“Well that’s why this isn’t dystopia. This is Utopia. It’s a wonderful world! Everybody is out there! They’re dressed smartly. They’ve got a lot of color. They’re bouncing around all over the place. Cars are zipping back and forth. Shopping is 24 hours a day, seven days a week. What more do you want? The workplace, Mancom is fun. Rollerblades, scooters, zippy clothes in lots of primary colors. It’s a fantastic place. There’s only one guy who’s a dystopic element, the misery guy, and he’s called Qohen. He needs a kick in the ass. And this is one of the kicks! It’s really that.” Referring to dystopia, if you think the world we’re living in now is a dystopia then you may be right.” (Gilliam laughed)


How he circled back to “The Zero Theorem” in 2012 after he turned it down in 2008 to make the more personal films “The Imaginarium of Dr. Parnassus” and “The Man Who Killed Don Quixote.” Gilliam has famously attempted to make Don Quixote since 1998. (His doomed attempt to bring the film to the screen was the subject of “Lost in La Mancha,” a 2002 documentary directed by Keith Fulton and Louis Pepe.)


“After Parnassus I worked for a year on a half on Quixote. It fell apart. I just wanted to work. I said, what’s out there. Anybody got a job for me? And my agent said what about ‘Zero Theorem’? You mean they’re still interested? Okay, yes. Let’s go. The difference is your budget is now 8 and half million dollars. (He laughed). Actually it was 7 and a half million dollars, but I got it up to $8.5 million.”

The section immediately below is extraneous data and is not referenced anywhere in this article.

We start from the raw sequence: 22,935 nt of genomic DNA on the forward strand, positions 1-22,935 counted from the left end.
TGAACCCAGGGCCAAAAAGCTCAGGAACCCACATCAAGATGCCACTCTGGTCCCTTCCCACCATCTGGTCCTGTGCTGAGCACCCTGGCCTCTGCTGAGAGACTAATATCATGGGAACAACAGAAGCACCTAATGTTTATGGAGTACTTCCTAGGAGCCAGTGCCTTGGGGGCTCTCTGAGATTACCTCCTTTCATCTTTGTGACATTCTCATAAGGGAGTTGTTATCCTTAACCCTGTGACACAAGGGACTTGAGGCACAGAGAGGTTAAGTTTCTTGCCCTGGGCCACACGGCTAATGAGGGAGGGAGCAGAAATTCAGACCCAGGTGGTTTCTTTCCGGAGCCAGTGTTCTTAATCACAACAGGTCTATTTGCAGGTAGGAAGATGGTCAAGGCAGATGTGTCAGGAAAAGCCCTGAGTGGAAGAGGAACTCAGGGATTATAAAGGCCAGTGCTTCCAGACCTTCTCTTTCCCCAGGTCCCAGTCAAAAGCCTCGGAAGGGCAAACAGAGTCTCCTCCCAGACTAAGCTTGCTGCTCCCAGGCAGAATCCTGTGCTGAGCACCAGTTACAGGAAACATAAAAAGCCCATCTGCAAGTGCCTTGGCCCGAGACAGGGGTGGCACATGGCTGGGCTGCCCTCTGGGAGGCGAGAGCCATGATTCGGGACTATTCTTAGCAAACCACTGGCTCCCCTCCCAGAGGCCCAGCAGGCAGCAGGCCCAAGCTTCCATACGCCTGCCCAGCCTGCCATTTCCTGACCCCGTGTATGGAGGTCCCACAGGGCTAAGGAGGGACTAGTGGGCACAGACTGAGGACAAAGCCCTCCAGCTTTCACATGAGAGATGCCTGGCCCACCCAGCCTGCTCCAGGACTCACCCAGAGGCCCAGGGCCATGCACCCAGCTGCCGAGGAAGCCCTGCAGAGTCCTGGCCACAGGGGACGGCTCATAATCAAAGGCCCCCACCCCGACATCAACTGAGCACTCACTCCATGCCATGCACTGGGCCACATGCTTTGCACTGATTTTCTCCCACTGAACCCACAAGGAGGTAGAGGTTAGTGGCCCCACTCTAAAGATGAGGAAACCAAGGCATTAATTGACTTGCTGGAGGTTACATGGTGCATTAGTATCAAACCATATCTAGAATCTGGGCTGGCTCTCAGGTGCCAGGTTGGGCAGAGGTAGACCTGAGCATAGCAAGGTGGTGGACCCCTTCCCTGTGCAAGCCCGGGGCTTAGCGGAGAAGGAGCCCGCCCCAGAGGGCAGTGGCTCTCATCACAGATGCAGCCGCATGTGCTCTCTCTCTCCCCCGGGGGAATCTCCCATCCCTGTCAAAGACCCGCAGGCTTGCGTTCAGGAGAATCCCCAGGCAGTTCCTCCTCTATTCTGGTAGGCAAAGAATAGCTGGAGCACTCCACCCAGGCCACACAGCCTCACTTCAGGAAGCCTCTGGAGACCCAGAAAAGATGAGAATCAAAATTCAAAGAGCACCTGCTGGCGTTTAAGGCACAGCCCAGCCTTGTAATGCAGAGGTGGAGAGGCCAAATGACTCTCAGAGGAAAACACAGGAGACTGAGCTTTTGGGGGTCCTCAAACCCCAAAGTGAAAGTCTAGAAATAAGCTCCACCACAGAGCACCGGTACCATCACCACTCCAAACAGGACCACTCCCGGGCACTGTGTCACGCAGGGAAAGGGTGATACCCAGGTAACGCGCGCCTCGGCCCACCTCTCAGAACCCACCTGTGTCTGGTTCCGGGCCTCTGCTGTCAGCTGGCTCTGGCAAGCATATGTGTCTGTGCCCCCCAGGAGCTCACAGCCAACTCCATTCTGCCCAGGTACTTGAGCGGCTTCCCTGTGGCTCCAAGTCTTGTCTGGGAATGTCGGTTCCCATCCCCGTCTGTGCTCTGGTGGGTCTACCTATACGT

Paula Schwartz photo
Paula Schwartz photo


Back in 2008 Billy Bob Thornton was to star in the film. Gilliam was asked to discuss how the conception of the film changed with a new lead in Christoph Waltz.


“It wasn’t the difference in the two actors. Each would have done it differently, no question. And they both would have been wonderful, let’s hope, very simple. But it didn’t come together then. I went off and made Parnassus (“The Imaginarium of Doctor Parnassus,” 2009), and then eventually it went back to see if we could make this and when Chrstoph’s name came up, bingo. The big difference was the fact that three years earlier we had a budget of 20 million dollars and then we made the thing for $8.5 million dollars so immediately we’re not shooting in London, and we’re in Bucharest.